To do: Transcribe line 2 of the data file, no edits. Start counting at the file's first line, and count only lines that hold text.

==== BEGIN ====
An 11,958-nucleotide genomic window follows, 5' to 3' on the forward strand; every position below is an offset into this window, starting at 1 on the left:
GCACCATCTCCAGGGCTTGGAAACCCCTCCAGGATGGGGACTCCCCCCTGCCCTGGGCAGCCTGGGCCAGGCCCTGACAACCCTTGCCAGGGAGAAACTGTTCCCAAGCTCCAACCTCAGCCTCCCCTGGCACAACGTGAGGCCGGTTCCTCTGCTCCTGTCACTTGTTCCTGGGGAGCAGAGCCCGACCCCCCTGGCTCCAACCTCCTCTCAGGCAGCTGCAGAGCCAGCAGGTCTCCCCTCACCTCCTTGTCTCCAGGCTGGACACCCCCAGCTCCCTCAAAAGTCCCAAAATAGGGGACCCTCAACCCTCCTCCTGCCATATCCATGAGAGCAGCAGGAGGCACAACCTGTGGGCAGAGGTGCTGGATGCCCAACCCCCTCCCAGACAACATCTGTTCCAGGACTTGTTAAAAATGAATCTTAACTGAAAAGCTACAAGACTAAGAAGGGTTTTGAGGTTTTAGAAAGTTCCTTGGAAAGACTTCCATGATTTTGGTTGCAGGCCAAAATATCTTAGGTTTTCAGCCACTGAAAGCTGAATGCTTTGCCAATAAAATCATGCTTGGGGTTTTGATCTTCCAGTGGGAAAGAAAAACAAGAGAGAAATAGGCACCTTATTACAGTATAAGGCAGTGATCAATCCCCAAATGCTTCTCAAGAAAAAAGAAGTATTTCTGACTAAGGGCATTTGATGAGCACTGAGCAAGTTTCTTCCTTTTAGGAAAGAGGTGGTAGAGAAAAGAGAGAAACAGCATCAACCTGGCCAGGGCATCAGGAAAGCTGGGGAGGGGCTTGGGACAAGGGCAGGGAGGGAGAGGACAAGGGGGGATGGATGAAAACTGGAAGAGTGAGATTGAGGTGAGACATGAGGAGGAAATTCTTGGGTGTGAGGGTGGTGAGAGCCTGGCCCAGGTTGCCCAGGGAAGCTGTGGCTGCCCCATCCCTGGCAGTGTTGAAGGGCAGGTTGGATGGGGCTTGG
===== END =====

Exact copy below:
GCACCATCTCCAGGGCTTGGAAACCCCTCCAGGATGGGGACTCCCCCCTGCCCTGGGCAGCCTGGGCCAGGCCCTGACAACCCTTGCCAGGGAGAAACTGTTCCCAAGCTCCAACCTCAGCCTCCCCTGGCACAACGTGAGGCCGGTTCCTCTGCTCCTGTCACTTGTTCCTGGGGAGCAGAGCCCGACCCCCCTGGCTCCAACCTCCTCTCAGGCAGCTGCAGAGCCAGCAGGTCTCCCCTCACCTCCTTGTCTCCAGGCTGGACACCCCCAGCTCCCTCAAAAGTCCCAAAATAGGGGACCCTCAACCCTCCTCCTGCCATATCCATGAGAGCAGCAGGAGGCACAACCTGTGGGCAGAGGTGCTGGATGCCCAACCCCCTCCCAGACAACATCTGTTCCAGGACTTGTTAAAAATGAATCTTAACTGAAAAGCTACAAGACTAAGAAGGGTTTTGAGGTTTTAGAAAGTTCCTTGGAAAGACTTCCATGATTTTGGTTGCAGGCCAAAATATCTTAGGTTTTCAGCCACTGAAAGCTGAATGCTTTGCCAATAAAATCATGCTTGGGGTTTTGATCTTCCAGTGGGAAAGAAAAACAAGAGAGAAATAGGCACCTTATTACAGTATAAGGCAGTGATCAATCCCCAAATGCTTCTCAAGAAAAAAGAAGTATTTCTGACTAAGGGCATTTGATGAGCACTGAGCAAGTTTCTTCCTTTTAGGAAAGAGGTGGTAGAGAAAAGAGAGAAACAGCATCAACCTGGCCAGGGCATCAGGAAAGCTGGGGAGGGGCTTGGGACAAGGGCAGGGAGGGAGAGGACAAGGGGGGATGGATGAAAACTGGAAGAGTGAGATTGAGGTGAGACATGAGGAGGAAATTCTTGGGTGTGAGGGTGGTGAGAGCCTGGCCCAGGTTGCCCAGGGAAGCTGTGGCTGCCCCATCCCTGGCAGTGTTGAAGGGCAGGTTGGATGGGGCTTGG